Semmelweis was a Hungarian doctor teaching medicine in Vienna. He noticed that the [male medical] students moved between the dissection room and the delivery room without washing their hands and their patients had a death rate of over 30%. [Oh, the infection control police at the hospital would be horrified] while the midwives’ patients, who didn’t do dissections, had a death rate of only about 2%. On a hunch, he set up a policy. Effective immediately, doctors must wash their hands in a chlorine solution when they leave the cadavers. Mortality from puerperal fever [aka childbirth fever] promptly drops to three percent and further drops to 1% after physicians began cleaning instruments in the same solution they washed their hands.
The museum is also a medical history museum
Now here’s the part of the story where things grow strange. Instead of reporting his success at a meeting, Semmelweis tells his boss, but his boss orders him to ‘stand down’. Semmelweis says nothing. Finally, a friend publishes two papers on the method. By now, Semmelweis has started washing medical instruments as well as hands.
The hospital director feels his leadership has been criticized [by Semmelweis]. He’s furious. Livid. Beyond angry. He blocks Semmelweis’s promotion. The situation gets worse. Viennese doctors turn on this Hungarian immigrant. They run him out of town. Finally, he goes back home to Budapest. He is an outcast among the “civilized” Austrian medical community. He brings his hand washing methods to a far more primitive hospital. He cuts death by puerperal fever to less than one percent. He does more. He systematically isolates causes of death. He autopsies victims. He sets up control groups. He studies statistics. His has it all figured out.
Finally, in 1861, he writes a book on his methods. The establishment gives it poor reviews. Semmelweis grows angry and polemical. He hurts his own cause with rage and frustration. He calls his colleagues idiots and ignoramuses. He bashes their stupidity. He turned every conversation to the topic of child-bed fever.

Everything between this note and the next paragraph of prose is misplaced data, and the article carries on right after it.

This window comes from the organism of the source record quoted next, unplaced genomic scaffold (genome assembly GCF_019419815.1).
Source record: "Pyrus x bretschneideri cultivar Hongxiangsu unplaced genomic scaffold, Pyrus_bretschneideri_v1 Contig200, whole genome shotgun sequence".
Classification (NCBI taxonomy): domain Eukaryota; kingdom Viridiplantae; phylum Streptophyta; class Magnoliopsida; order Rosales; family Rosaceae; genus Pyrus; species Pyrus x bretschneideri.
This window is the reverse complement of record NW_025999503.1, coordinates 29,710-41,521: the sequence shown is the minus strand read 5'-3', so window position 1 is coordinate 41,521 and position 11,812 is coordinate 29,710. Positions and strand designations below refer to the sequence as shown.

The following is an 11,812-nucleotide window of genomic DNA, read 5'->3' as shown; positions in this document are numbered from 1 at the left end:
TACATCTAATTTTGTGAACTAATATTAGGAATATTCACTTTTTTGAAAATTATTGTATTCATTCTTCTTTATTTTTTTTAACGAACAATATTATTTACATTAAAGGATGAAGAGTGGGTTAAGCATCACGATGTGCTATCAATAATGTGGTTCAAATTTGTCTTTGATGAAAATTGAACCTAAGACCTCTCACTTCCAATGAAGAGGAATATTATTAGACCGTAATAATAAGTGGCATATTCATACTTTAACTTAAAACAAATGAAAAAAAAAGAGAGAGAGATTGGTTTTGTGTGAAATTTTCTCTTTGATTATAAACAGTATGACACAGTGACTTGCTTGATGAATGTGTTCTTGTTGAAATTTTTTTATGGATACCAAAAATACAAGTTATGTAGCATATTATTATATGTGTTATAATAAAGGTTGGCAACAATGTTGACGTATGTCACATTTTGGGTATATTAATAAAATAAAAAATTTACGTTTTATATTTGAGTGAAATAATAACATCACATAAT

After a number of unfavorable foreign reviews of his 1861 book, Semmelweis lashed out against his critics in a series of Open Letters. They were addressed to various prominent European obstetricians, including Spath, Scanzonia, Siebold, and to “all obstetricians”. They were full of bitterness, desperation, and fury and were “highly polemical and superlatively offensive” at times denouncing his critics as irresponsible murderers. He also called upon Siebold to arrange a meeting of German obstetricians somewhere in Germany to provide a forum for discussions on puerperal fever where he would stay “until all have been converted to his theory.”
By mid-1865, his public behavior became irritating and embarrassing to his associates. He also began to drink heavily; he spent progressively more time away from his family, sometimes in the company of prostitutes. His wife noticed changes in his sexual behavior. On July 13, 1865 the Semmelweis family visited friends, and during the visit Semmelweis’s behavior seemed particularly inappropriate. Later in 1865 he suffers a mental breakdown. Friends commit him to a mental institution. Semmelweis surmised what was happening and tried to leave. He was severely beaten by several guards. He was put in straitjacket and confined to a darkened cell. Apart from the straitjacket, treatments at the mental institution included dousing with cold water and administering castor oil. He died after two weeks, on August 13, 1865, aged 47, from a gangrenous wound caused by the beating. His autopsy revealed extensive internal injuries, the cause of death pyemia–the very thing he spent his life trying to eradicate.